Infertility and its Treatment
The drive for assisted conception continues to flourish.  A new variant of IVF is intra-cytoplasmic sperm injection (ICSI), which has recently produced its first live-birth in the UK.  This technique if especially aimed at infertile men with immotile sperm because it takes one sperm and injects it directly into one ovum; this is then followed by all the regular IVF procedures.  It has also been reported that sperm usually have a real struggle to reach and penetrate ova and that they need the help of the contractions produced by the muscles of the woman’s womb – lack of these is another probable cause of infertility.

And a group of chemicals called phthalates have now been linked to male infertility.  Phthalates are widely used in the packaging industry to keep plastics flexible, so even food wrappers may be a culprit.  Clearly, infertility has many causes – what we need is a decent study of its causes and some sensible preventative medicine, not all this high-tech IVF treatment with its attendant ethical problems.

Meanwhile, problems with surrogacy still rumble on.  In Italy a girl has been born from an ovum donated by a woman who died two years ago.  To increase the ethical problems the surrogate mother who carried her was her father’s sister, that is, the baby’s aunt!  And in America, where there are an estimated 1,500 surrogate births a year, a bachelor father has been charged with beating to death his five-week-old son before he was due to hand over $35,000 to the surrogate mother.  How can mere ‘breeding’ outside that relationship of marriage produce the profound loving environment we all yearn for?  Since when did surrogacy ever strengthen family relationships?

Human Embryo Experimentation in the USA
In the recent mid-term US elections the conservative-minded Republicans took control of the Congress and the House of Representatives from the libertarian Democrats.  Now, for example, the number of pro-life senators has risen to 19, an increase of five.  This has had some interesting effects on decision-making in some key ethical areas.  For example, in October 1994, President Clinton was about to give the go-ahead for public money to be used for human embryo research.  Such funding had previously been banned for nearly a decade because of the pro-life sympathies of Ronald Reagan and George Bush.  Then two months later, Mr Clinton was under pressure to appease the new Republican-dominated Congress and so he decided to change his mind and not fund such experimentation after all.  There can be little doubt that abortion and its associated issues will become hot items on the 1996 US election agenda.  US pro-lifers can take some heart.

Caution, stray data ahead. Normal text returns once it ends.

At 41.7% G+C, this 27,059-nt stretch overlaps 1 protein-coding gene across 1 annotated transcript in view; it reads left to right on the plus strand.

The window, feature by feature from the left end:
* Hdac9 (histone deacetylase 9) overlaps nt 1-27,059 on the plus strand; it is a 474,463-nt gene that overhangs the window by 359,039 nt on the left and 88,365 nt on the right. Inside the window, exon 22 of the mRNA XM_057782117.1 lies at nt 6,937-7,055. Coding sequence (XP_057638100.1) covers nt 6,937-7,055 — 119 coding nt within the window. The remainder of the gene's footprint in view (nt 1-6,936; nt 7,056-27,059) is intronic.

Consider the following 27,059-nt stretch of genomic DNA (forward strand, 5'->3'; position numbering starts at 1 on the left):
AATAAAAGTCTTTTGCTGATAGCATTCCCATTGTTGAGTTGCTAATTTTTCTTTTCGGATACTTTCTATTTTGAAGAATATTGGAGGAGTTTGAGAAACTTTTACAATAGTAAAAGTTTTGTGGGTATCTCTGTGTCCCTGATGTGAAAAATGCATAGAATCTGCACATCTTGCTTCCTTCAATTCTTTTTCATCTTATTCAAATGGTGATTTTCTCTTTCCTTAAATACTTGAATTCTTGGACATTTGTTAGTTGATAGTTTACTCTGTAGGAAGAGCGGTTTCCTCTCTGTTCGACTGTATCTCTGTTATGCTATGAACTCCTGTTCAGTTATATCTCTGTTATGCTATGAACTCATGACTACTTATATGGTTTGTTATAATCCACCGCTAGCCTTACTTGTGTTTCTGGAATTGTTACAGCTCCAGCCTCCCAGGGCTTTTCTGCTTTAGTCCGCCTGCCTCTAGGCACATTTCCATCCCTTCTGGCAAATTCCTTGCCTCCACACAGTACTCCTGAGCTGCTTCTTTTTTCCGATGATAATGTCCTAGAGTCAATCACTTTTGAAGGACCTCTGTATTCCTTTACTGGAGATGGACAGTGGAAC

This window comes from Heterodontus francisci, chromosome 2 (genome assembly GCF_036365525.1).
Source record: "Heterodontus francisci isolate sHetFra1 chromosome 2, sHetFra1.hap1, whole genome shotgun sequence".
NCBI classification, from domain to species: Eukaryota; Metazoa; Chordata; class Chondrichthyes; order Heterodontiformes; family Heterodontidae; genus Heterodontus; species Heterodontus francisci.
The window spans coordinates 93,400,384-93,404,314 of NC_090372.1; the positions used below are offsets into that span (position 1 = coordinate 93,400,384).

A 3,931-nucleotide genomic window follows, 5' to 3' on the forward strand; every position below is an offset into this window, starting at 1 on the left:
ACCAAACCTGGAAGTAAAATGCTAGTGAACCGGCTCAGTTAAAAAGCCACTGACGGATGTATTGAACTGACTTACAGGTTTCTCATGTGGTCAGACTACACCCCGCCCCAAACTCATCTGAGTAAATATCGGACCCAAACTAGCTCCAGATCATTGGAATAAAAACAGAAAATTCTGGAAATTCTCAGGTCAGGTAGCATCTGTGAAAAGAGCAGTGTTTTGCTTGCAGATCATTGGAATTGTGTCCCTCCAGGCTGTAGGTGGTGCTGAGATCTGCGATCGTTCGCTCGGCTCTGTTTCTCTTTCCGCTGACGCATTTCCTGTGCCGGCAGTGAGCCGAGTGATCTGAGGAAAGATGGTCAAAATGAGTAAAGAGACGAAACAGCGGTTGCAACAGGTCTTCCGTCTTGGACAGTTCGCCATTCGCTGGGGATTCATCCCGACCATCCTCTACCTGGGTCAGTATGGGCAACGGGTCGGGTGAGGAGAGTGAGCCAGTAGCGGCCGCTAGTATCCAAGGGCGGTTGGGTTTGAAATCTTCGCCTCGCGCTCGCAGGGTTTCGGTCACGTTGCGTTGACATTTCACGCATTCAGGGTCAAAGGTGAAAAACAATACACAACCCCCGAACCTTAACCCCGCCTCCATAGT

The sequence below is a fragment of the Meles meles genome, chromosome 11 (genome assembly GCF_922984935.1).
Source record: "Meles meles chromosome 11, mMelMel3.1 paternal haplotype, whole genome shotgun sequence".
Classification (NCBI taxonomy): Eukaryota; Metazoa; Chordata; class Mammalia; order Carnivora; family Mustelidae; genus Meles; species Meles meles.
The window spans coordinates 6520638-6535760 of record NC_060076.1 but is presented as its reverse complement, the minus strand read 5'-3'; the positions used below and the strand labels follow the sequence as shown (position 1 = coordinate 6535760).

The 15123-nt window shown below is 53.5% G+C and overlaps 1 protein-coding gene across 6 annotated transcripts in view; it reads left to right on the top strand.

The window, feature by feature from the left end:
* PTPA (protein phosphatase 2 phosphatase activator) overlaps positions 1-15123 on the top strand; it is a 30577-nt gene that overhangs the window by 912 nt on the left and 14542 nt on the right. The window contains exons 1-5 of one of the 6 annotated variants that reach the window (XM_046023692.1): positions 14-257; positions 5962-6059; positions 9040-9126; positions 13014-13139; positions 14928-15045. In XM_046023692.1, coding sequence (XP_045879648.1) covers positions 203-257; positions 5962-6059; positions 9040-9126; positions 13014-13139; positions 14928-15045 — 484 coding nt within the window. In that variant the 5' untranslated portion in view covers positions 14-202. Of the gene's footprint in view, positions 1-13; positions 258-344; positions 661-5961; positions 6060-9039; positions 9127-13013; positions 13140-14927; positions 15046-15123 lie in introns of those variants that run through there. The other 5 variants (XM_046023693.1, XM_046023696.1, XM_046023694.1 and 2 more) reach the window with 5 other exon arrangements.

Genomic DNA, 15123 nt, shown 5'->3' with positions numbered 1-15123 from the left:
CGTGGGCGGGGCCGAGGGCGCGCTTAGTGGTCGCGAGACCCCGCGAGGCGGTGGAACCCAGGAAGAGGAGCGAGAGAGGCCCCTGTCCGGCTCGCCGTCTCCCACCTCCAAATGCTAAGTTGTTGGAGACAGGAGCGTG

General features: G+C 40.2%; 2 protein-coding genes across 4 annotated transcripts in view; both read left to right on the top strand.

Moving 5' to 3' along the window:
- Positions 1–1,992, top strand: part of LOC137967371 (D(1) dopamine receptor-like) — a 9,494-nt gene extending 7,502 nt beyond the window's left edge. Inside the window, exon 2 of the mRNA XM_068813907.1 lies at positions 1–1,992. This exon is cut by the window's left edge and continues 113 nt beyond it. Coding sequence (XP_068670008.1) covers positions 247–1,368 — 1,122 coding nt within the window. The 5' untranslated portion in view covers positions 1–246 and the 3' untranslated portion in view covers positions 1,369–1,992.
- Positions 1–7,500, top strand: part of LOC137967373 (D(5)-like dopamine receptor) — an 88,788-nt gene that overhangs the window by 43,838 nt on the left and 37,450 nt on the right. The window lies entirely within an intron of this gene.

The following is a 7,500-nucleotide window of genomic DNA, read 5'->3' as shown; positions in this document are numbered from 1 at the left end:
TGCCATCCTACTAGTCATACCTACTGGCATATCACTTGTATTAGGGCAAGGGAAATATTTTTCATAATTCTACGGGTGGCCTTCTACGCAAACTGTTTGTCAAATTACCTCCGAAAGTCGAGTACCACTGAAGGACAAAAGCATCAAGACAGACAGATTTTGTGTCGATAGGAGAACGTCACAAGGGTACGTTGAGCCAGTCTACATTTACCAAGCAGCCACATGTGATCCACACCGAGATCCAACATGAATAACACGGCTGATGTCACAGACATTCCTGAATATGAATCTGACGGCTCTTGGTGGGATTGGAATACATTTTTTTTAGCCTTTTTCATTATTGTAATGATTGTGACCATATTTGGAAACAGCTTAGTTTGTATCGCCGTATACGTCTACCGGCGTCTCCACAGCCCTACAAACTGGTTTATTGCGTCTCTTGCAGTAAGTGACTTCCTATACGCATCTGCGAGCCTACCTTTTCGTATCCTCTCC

Mother versus Baby and Abortion

In the closing months of 1994 there were two examples of that extremely rare ‘mother versus baby’ dilemma, where both patients cannot survive.  These are the really difficult cases where a heart-rending decision has to be made; they are a million miles away from the ‘social’ abortions that cost the lives of over 170,000 unborn children each year in England and Wales.  Both pregnant mothers had cancer and both knew that the required chemotherapy would harm their unborn children.  Both mothers therefore refused treatment and both died, but not before sharing several months with their newborn children.  These two women are the brave mothers, who thought carefully about the issues, took the awful decision and made the great sacrifice.